What was your dream job as a child? Did you have a plan B in terms of career?
I was always pretty good at Art, drawing etcetera, and I’d thought about graphic design as a career: so not much of a far cry away from music but still not that lucrative as a career unless you’re really lucky.
You’re Irish and you work in the UK. How do you feel about Brexit?
It’s very complicated. I’m very proud to be Irish, I’m not very political in my thinking but my natural belief is people before profit. I do think it’s important to hold onto individual Irish, English, Scottish and Welsh heritage and cultures within any transition. Those things would be more important to me rather than the economy, but I understand the importance of it. I think we need to think of it as a good community spirit between neighbours while respecting our own differences.
What achievement are you most proud of?
Ultimately, I’m proud of my family achievements. I’m proud of breaking through some boundaries along my musical journey also. Starting out in a music career in my 30s, the first reaction from major labels was “we like it but why did you wait so late?”. One of my heroes in music, the late Bill Withers, started his career at 32, funding his own records. I remember reading he came across challenges similar to mine, but ultimately, he let the music do the talking. I also think societies conditioning to write people off leads to suicide and depression and mental health issues. This was brought up in Mental Health Week 2020. I believe people have so much more potential than to be written off at just a third of their life expectancy. I feel I’m part of that community and I hope I can contribute by using my music platform.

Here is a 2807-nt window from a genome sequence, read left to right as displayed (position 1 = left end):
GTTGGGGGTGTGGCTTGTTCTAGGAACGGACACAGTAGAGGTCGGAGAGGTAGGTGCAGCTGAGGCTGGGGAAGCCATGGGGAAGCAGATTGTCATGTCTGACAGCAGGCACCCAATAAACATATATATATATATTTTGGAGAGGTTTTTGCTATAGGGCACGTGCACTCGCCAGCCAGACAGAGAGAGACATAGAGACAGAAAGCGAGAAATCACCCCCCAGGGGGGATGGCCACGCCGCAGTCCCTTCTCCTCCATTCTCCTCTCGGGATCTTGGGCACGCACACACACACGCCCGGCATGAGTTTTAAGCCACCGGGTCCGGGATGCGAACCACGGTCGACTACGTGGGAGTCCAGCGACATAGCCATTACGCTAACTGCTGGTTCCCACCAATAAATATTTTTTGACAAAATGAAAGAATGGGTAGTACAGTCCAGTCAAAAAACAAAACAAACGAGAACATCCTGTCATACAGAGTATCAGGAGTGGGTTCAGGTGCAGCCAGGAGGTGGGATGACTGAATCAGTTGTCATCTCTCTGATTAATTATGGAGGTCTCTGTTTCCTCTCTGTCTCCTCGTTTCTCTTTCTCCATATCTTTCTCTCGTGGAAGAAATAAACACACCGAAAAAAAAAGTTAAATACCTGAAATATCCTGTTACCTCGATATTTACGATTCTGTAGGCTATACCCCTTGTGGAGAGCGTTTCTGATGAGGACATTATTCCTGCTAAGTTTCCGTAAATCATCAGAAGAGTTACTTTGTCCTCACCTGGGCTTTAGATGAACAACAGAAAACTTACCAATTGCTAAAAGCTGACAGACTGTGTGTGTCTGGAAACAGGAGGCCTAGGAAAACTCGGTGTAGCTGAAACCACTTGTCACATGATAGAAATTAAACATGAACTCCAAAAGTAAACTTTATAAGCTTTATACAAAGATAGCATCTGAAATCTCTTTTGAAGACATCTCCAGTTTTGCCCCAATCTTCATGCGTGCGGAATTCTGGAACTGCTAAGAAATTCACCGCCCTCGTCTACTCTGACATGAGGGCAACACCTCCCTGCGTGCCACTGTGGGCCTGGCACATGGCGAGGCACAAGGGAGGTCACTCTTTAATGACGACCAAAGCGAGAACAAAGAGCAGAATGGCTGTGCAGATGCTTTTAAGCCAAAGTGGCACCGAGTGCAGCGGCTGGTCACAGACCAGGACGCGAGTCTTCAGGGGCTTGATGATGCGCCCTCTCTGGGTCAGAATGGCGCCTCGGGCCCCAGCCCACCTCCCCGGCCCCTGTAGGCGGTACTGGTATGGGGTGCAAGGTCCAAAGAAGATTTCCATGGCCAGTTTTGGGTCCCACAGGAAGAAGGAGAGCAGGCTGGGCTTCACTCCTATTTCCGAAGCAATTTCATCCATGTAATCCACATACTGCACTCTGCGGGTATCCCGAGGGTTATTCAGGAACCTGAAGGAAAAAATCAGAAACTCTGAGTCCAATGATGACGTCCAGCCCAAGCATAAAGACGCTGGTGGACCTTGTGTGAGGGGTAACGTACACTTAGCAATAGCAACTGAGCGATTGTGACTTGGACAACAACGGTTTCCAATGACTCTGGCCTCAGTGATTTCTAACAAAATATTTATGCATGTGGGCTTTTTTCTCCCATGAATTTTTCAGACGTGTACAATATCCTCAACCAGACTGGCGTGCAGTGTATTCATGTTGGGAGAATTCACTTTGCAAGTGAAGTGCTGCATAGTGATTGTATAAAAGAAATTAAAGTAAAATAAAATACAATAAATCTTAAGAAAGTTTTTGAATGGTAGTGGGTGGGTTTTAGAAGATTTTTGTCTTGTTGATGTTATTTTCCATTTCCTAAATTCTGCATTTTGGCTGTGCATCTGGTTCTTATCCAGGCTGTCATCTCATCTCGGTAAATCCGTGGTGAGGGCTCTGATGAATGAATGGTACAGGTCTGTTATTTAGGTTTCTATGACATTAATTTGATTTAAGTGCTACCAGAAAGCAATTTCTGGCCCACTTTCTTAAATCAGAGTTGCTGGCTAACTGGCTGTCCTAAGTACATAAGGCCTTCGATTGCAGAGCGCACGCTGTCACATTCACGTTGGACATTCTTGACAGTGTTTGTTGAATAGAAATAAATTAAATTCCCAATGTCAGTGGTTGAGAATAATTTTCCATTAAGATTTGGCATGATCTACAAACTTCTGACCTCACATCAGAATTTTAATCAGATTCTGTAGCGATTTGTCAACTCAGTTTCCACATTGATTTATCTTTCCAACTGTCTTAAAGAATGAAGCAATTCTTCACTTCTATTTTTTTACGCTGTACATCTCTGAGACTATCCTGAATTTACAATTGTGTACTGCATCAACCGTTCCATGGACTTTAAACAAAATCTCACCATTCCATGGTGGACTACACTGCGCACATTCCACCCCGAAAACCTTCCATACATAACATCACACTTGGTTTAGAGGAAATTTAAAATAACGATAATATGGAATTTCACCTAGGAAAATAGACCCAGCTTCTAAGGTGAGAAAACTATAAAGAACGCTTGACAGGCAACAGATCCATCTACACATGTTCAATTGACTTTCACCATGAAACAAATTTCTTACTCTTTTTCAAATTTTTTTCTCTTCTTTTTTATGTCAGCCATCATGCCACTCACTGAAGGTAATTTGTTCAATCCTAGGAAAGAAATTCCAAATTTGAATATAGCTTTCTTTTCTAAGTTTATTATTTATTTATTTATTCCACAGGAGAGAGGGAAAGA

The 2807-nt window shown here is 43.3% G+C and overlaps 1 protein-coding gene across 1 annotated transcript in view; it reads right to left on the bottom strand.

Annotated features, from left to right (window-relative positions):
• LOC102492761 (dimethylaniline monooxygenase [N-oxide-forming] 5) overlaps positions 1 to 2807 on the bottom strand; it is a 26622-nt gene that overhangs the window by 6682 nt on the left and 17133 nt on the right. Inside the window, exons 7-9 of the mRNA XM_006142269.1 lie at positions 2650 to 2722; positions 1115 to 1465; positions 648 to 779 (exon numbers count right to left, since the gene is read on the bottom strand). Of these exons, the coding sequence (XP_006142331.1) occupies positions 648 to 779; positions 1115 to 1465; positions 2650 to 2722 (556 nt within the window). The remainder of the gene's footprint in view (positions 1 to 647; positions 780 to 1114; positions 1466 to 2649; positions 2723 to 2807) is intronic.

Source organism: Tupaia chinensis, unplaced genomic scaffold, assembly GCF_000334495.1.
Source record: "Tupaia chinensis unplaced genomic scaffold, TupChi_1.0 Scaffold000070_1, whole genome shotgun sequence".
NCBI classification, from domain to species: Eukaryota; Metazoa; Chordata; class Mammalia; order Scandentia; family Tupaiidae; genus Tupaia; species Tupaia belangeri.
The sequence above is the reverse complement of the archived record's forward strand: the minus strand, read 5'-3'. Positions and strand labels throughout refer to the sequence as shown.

Who are your main sources of inspiration in music and life?
Just to mention the great Bill Withers again, his philosophy in life and his wonderful music have been an inspiration to me and so many others. It is very apt that his music is very present at this time when the world needs it so much. I feel very sad I never met the man but I’m proud to be alive in his lifetime. In life, my family are so important to me and many of my siblings and indeed my children inspire me every day: the way they get through challenges in their lives and still shine with positive attitudes.